The physical measurements include waist circumference, height, weight, pulse and systolic and diastolic blood pressure. Patients visit a (hospital) laboratory that collects a blood sample, if possible in fasting state, for levels of lipids (total cholesterol, LDL-cholesterol, HDL-cholesterol and triglycerides [all in mmol/L]) and glucose metabolism (glucose [mmol/L], HbA1c [%]). Measurements are taken following standard ROM protocols. Waist circumference (in cm) is measured in duplicate using a flexible nonstretching tape halfway between the iliac crest and lowest rib in standing position at the end of an expiration. Body weight is measured by calibrated scales (Seca, model 813) in light clothing without shoes or jackets. Measurements for height (in cm) will be available from multiple measurements of ROM nurses. The highest height will be used unless patients wear shoes, then the highest height without shoes is used. Pulse and systolic and diastolic blood pressure are measured after 5 min’ rest in sitting position, using a blood pressure monitor (BOSO medicus control).

Mental health

During an interview, trained nurses administer positive and negative symptoms with the PANSS (Positive and Negative Syndrome Scale [35]) and depressive symptoms with the CDSS (Calgary Depression Scale for Schizophrenia [36]). Prior to the interview, patients fill in the MANSA, a self-report questionnaire about patients’ Quality of Life [37] and uncertainties can be discussed during the interview. The HoNOS (Health of the Nations Outcome Scale [38]) is an observation scale of psycho-social functioning and is scored by the case manager or team.

Lifestyle habits

LION trained nurses assess lifestyle habits using the lifestyle behaviour screening part in the web tool TLM. Items in the TLM physical activity and nutritional domain serve both a measurement purpose as well as an intervention purpose. Daily physical activity is assessed using the Dutch validated SQUASH questionnaire [39]. Nutritional habits are estimated using a semi-quantitative food frequency questionnaire (FFQ) with items based on a screening questionnaire for healthy eating habits of the Netherlands Nutrition Center according to the Dutch guidelines for a healthy diet [40] and adapted to this population. The questionnaire will be used to assess changes in dietary habits on food group level. It is not specifically validated in SMI patients and can and will not be used to derive quantitative estimates of total energy, macro- or micronutrient intake.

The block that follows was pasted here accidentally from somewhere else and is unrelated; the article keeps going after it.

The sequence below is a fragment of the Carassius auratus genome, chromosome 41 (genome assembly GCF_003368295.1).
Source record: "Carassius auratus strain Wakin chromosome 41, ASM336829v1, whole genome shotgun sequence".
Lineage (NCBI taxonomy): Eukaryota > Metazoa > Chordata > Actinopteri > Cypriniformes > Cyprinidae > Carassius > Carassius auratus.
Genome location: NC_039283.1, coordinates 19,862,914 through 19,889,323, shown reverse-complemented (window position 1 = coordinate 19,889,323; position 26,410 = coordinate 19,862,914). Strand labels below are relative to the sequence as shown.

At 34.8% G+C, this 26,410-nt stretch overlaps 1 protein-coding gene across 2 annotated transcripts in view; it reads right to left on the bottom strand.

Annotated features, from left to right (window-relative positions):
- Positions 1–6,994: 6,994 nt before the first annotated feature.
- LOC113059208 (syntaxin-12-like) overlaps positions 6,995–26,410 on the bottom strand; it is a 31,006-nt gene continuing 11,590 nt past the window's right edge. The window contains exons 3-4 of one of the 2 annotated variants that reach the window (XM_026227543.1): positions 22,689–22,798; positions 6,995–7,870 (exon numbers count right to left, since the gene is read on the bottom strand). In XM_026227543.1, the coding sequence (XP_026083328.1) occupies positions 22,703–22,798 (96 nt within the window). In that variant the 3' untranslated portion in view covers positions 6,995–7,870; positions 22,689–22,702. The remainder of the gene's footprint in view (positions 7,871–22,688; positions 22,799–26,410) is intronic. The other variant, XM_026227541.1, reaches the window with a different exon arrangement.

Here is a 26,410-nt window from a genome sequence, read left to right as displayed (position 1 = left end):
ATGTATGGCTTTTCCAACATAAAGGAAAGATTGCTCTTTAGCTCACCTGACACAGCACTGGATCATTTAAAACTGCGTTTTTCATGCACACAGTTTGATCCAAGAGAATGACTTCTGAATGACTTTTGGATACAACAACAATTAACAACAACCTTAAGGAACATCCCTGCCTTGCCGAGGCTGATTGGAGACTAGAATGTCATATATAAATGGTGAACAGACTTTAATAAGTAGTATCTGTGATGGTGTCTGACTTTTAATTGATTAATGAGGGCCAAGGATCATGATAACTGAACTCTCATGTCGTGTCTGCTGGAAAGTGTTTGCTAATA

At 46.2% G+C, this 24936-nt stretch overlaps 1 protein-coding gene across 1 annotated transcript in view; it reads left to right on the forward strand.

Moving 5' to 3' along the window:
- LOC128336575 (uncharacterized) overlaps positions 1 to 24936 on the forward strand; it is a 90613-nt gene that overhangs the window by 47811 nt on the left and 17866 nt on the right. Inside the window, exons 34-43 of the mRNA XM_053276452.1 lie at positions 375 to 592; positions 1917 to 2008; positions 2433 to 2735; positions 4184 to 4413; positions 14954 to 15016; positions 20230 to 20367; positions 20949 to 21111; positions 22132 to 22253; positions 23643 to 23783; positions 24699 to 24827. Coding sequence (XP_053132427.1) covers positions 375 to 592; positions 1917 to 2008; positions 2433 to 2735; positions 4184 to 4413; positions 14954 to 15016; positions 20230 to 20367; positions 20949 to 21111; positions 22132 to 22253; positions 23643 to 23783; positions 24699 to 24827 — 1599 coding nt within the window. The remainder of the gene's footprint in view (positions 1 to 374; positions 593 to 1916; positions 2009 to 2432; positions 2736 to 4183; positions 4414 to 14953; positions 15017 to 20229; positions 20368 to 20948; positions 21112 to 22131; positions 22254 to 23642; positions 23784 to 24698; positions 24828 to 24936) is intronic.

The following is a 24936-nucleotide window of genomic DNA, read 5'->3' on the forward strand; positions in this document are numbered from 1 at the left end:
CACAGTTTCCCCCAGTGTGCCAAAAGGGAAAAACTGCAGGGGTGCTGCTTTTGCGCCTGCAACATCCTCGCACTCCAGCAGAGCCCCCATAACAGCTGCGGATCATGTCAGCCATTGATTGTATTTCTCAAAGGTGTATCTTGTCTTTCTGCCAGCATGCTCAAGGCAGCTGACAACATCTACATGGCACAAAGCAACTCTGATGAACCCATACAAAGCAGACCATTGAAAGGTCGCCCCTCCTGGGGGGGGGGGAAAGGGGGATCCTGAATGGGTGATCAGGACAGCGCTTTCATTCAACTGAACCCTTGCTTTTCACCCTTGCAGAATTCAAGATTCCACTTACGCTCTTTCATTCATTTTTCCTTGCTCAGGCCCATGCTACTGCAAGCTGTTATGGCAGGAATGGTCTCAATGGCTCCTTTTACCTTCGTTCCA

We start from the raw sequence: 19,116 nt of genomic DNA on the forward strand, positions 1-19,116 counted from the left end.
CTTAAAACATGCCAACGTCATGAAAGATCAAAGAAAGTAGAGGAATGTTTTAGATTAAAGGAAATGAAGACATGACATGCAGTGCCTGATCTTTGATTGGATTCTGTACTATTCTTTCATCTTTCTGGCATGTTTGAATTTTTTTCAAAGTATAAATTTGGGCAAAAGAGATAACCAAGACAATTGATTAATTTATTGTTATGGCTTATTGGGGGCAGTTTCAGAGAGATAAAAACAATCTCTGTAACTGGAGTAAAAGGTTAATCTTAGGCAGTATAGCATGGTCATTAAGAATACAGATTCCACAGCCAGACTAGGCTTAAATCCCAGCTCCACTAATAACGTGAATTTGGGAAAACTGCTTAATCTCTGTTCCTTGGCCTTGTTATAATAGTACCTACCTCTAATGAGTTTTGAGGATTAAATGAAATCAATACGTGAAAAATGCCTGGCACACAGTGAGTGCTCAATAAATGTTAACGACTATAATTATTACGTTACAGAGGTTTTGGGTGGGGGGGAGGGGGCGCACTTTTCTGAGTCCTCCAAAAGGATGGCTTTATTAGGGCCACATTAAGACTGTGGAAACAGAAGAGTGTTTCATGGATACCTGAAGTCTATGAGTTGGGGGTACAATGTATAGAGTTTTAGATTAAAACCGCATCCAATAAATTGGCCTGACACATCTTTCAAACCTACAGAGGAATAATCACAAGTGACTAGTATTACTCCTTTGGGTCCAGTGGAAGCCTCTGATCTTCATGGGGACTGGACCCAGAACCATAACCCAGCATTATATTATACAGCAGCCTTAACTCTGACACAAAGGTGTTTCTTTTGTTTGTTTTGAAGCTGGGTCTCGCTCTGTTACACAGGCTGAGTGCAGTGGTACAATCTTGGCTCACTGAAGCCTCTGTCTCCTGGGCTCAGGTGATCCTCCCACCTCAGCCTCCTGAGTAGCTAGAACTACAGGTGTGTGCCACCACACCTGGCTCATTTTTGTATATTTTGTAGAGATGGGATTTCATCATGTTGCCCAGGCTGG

Motivation to change

The stages-of-change for physical activity behaviour change and for dietary behaviour change are assessed based on the five phases of the stage-of-change model [17]. These stages indicating whether a patient is in the precontemplation (not ready to change), contemplation (thinking about possible change), preparation (preparing to change), action (carrying out changed behaviour) or maintenance phase (maintaining changes behaviour).

Cost-effectiveness parameters

Care consumption is estimated with the Dutch care consumption questionnaire [41], which is adapted to the context of the current study. Use of medication is derived from patient record forms. Quality adjusted life years (QALYs) will be the primary outcome measure in the cost-effectiveness analysis. In order to estimate QALYs, utility scores will be derived from the SF12, using the SF6D algorithm [42, 43].